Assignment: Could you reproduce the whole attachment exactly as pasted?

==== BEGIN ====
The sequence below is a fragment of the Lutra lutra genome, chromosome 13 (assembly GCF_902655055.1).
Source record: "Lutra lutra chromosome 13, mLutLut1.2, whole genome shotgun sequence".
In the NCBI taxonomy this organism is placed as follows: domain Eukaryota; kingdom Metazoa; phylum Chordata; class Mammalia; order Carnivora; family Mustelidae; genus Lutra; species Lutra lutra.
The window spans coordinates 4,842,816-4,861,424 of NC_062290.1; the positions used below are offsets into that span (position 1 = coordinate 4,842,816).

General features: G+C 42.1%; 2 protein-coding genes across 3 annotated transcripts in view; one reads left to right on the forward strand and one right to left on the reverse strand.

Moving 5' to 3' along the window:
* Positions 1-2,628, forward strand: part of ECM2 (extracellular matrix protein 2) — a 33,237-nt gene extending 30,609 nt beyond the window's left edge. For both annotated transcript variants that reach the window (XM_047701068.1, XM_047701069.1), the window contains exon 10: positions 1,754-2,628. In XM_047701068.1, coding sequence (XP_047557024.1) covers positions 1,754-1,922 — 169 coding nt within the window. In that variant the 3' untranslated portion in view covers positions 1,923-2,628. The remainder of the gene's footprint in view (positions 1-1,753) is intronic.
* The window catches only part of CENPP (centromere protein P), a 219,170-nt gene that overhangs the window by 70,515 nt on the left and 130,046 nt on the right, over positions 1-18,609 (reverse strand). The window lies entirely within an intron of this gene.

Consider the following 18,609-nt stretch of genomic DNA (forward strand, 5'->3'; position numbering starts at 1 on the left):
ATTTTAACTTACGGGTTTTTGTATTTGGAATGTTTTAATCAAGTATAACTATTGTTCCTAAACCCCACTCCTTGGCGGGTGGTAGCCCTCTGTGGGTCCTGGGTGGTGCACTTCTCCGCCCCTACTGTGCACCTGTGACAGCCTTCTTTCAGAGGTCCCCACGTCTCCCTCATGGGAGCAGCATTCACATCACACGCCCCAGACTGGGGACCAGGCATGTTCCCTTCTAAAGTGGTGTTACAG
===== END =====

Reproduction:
The sequence below is a fragment of the Lutra lutra genome, chromosome 13 (assembly GCF_902655055.1).
Source record: "Lutra lutra chromosome 13, mLutLut1.2, whole genome shotgun sequence".
In the NCBI taxonomy this organism is placed as follows: domain Eukaryota; kingdom Metazoa; phylum Chordata; class Mammalia; order Carnivora; family Mustelidae; genus Lutra; species Lutra lutra.
The window spans coordinates 4,842,816-4,861,424 of NC_062290.1; the positions used below are offsets into that span (position 1 = coordinate 4,842,816).

General features: G+C 42.1%; 2 protein-coding genes across 3 annotated transcripts in view; one reads left to right on the forward strand and one right to left on the reverse strand.

Moving 5' to 3' along the window:
* Positions 1-2,628, forward strand: part of ECM2 (extracellular matrix protein 2) — a 33,237-nt gene extending 30,609 nt beyond the window's left edge. For both annotated transcript variants that reach the window (XM_047701068.1, XM_047701069.1), the window contains exon 10: positions 1,754-2,628. In XM_047701068.1, coding sequence (XP_047557024.1) covers positions 1,754-1,922 — 169 coding nt within the window. In that variant the 3' untranslated portion in view covers positions 1,923-2,628. The remainder of the gene's footprint in view (positions 1-1,753) is intronic.
* The window catches only part of CENPP (centromere protein P), a 219,170-nt gene that overhangs the window by 70,515 nt on the left and 130,046 nt on the right, over positions 1-18,609 (reverse strand). The window lies entirely within an intron of this gene.

Consider the following 18,609-nt stretch of genomic DNA (forward strand, 5'->3'; position numbering starts at 1 on the left):
ATTTTAACTTACGGGTTTTTGTATTTGGAATGTTTTAATCAAGTATAACTATTGTTCCTAAACCCCACTCCTTGGCGGGTGGTAGCCCTCTGTGGGTCCTGGGTGGTGCACTTCTCCGCCCCTACTGTGCACCTGTGACAGCCTTCTTTCAGAGGTCCCCACGTCTCCCTCATGGGAGCAGCATTCACATCACACGCCCCAGACTGGGGACCAGGCATGTTCCCTTCTAAAGTGGTGTTACAG